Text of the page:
Energy

Joining us on the show to give his perspective on what may be ahead for the oil sector is Rob Thummel, Portfolio Manager at Tortoise Advisors.

Brian Sullivan reports on what we may expect to see in the energy sector in 2020.

Many major oil-producing countries have been fervently working to stem this downward trend.

A newly-discovered oilfield in the Norwegian part of the North Sea is on track to produce almost 0.5% of global oil supplies next year, despite calls for it to immediately stop producing crude altogether.

Mike Bloomberg’s announcement to run for president didn’t deliver full details of his platform, but his 12-year run as mayor and his philanthropy in political causes provide good clues. Here are some issues Bloomberg cares about and the industries they would affect.

The world needs a “grand coalition” to address climate change, according to the Executive Director of the International Energy Agency (IEA).

McDonald’s has inked two power purchase agreements which will see the fast food giant buy renewable energy generated by wind and solar projects in Texas.

Saudi Aramco may have finally fired the starting pistol on its initial public offering (IPO), but some analysts still believe investors should think carefully before jumping on board.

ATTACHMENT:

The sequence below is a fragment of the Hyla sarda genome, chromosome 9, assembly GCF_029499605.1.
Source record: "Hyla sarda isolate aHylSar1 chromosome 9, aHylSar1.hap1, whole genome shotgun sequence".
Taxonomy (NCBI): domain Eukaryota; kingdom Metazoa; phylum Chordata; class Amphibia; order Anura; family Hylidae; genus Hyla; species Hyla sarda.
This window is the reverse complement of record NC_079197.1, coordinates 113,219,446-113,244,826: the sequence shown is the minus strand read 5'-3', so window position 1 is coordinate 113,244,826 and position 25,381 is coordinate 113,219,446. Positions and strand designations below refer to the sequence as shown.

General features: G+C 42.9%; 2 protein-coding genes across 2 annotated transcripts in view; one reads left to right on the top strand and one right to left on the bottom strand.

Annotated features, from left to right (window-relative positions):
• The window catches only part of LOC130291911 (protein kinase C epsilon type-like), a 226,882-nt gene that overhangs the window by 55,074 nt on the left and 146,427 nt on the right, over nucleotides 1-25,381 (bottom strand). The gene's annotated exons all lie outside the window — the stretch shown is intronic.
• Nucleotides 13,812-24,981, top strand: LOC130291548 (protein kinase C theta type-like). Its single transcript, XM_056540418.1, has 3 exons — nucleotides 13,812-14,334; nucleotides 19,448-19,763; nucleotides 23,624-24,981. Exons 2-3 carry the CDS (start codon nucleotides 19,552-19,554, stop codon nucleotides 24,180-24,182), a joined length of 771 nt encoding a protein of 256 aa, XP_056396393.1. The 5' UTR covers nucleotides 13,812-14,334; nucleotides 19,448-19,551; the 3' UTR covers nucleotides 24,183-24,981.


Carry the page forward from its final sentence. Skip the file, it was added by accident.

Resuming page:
Banning fracking in the United States will aid foreign oil producers at the expense of the American economy, an Exxon executive said Friday.

Former California Gov. Gray Davis says the state can turn around its wildfire crisis in the next 18 months if it does the work that’s needed.

Jane Wells continues her reporting from California where the massive wildfires there has impacted some of the wealthiest neighborhoods in Los Angeles and some of the utility companies may have its day of reckoning.

California Rep. Ro Khanna told CNBC on Tuesday the government should take control of PG&E as the nation’s largest utility puts millions of state residents in the dark in hopes of preventing more wildfires.

Jane Wells is in California for us and gives us the latest on the wildfires that has caused major destruction both in the northern and southern part of the state as California’s largest utility companies are trying to stay one step ahead of the blaze.

California’s governor declared a statewide emergency on Sunday as wildfires fueled by high winds continue to ravage parts of the state and millions are left without power because of planned power shutoffs.

President Donald Trump says he’s interested in making a deal with ExxonMobil or another energy company to tap Syrian oil reserves.